‘He was a man who earned respect by the way he treated people’

2012-11-29 00:00

TO many people Prof Jakes Gerwel was an intellectual and an academic. A calm thinker and a great strategist.

He was all of that, but he was also a husband, a father and a grandfather. I often looked at his family with so much admiration for the love and dedication they shared. To me, he was a mentor and a father figure, a guardian and a friend.

I met Prof in 1994, when I started working in the Presidency. Those who knew him spoke highly of him. His title and the fact that he was the head of the Presidency were intimidating. Yet when one met Prof, he made you feel like an acquaintance.

He was a man who earned respect not through his titles and degrees, but by the way he treated people. Despite the authority he wielded with his calm demeanour, he never considered himself more senior than anyone. One instinctive..ly respected him.

I heavily depended on Prof throughout my years with Madiba. No matter what the hour or where we were, Prof was always just a phone call away. In Madiba’s post-presidential office, Prof became a patient mentor and guardian to me. He was always accessible and no matter how unimportant my story or question was, he always had time to listen. Whenever anything happened, Prof would be my first port of call. He never made me feel inferior and he was truly interested in the wellbeing of his colleagues and their families. Every issue he dealt with was approached with the utmost integrity and fairness.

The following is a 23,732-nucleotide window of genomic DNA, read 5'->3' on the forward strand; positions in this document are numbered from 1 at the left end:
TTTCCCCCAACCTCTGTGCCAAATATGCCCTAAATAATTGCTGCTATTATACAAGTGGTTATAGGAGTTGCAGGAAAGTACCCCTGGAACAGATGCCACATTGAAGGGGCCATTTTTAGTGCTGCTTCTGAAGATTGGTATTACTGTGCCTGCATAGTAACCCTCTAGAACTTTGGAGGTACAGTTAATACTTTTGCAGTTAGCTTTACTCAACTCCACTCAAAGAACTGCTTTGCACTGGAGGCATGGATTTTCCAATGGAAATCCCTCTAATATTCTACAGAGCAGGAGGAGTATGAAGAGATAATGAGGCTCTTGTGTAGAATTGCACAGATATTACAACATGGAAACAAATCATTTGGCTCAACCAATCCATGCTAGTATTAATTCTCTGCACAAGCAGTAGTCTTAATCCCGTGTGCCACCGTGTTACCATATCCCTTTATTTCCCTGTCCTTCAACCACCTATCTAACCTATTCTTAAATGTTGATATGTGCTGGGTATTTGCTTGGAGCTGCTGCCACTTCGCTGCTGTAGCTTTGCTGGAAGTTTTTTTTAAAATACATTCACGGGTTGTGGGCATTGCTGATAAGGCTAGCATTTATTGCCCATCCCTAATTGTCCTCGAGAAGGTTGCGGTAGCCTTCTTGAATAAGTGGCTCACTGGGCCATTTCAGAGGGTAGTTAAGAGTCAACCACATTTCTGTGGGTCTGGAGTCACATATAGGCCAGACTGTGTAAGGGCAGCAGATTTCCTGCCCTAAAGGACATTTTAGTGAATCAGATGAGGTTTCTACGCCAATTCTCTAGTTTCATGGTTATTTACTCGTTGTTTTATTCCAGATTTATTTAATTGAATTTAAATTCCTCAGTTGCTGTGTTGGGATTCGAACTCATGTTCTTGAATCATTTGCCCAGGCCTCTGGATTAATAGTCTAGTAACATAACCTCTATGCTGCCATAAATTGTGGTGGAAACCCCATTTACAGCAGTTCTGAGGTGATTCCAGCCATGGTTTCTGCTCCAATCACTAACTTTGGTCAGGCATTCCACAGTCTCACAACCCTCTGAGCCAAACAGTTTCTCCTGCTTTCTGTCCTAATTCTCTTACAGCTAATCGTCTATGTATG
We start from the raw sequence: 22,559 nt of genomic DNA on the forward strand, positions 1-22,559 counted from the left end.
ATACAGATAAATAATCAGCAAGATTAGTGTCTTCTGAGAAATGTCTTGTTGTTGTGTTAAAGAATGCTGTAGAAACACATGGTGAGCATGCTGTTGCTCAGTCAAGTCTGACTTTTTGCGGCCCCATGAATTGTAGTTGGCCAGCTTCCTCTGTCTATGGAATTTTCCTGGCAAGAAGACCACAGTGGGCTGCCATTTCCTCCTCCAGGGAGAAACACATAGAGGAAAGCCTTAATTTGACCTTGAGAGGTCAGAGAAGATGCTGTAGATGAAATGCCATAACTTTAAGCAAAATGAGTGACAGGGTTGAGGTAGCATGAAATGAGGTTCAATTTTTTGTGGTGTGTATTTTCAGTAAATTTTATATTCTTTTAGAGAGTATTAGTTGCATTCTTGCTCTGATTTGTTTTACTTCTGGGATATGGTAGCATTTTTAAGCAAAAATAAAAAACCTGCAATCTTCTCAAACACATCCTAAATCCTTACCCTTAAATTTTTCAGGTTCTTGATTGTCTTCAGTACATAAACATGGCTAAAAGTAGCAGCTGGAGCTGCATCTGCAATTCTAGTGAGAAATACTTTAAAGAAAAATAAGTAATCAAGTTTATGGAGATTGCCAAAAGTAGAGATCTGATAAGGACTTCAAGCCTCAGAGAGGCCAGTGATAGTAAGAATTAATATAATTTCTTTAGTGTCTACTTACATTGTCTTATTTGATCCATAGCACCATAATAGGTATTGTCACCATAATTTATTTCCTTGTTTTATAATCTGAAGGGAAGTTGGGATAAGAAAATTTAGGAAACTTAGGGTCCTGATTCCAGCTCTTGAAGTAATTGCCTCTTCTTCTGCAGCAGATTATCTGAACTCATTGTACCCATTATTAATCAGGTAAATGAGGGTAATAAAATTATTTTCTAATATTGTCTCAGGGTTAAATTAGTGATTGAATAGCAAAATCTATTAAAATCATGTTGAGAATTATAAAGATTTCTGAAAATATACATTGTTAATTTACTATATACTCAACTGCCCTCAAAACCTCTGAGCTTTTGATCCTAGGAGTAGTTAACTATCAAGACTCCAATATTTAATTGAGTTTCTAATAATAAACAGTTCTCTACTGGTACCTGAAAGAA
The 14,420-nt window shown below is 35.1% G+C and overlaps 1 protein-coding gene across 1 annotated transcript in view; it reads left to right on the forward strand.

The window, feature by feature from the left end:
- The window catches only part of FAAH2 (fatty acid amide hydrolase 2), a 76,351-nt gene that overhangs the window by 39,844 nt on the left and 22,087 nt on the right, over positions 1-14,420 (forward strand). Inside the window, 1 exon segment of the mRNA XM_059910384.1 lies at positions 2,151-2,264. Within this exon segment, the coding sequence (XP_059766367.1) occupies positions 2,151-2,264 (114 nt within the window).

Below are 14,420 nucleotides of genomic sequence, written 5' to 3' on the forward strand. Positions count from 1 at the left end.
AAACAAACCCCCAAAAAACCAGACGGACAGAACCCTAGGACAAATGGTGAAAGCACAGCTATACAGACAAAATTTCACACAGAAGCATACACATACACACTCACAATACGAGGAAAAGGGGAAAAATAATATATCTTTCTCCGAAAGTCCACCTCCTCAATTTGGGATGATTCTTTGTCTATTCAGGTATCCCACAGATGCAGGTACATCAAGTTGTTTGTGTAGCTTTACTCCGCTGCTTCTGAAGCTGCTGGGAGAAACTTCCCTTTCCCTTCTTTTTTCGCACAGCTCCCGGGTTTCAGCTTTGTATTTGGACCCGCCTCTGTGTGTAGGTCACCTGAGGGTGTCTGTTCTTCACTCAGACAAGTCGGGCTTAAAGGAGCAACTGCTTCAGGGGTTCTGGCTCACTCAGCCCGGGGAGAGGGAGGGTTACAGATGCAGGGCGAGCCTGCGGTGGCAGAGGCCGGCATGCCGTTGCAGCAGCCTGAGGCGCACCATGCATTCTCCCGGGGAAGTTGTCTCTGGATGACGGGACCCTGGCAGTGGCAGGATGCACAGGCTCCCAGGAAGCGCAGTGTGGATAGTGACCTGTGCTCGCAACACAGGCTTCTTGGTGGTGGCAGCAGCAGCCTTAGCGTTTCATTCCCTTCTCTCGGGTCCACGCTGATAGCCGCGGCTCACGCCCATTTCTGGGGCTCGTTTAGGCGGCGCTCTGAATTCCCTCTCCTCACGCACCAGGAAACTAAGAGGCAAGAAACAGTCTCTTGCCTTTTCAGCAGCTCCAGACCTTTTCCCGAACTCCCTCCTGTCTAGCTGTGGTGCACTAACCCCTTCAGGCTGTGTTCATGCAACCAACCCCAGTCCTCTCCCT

We were reliant upon him for advice, order and discipline. He was a true friend and a father figure in the sense that I could share both my professional and personal concerns, and he was the one person who always gave me honest advice.

In addition to the many organisations, students and companies he guided, he was someone Madiba relied on heavily and trusted unconditionally, something he never wanted to take credit for.

Prof, I hope that somewhere in your brilliance you admitted to yourself how valuable you were to me, and in particular to Madiba and Mum. We tried to tell you, but you wouldn’t take any credit. My only conciliation is that you are with Kader and Dullah now. My heart is broken for selfish reasons. Your love, support and guidance made me strong, but many times it also made me survive. I will miss sharing a good joke with you, gossiping, talking politics or you being my “phone-a-friend” during a Scrabble game I am about to lose. You left too soon, but our memories will live forever. I will treasure your wisdom and forever feel that I was privileged to have you bless my insignificant life.

Tot weersiens, my Prof.


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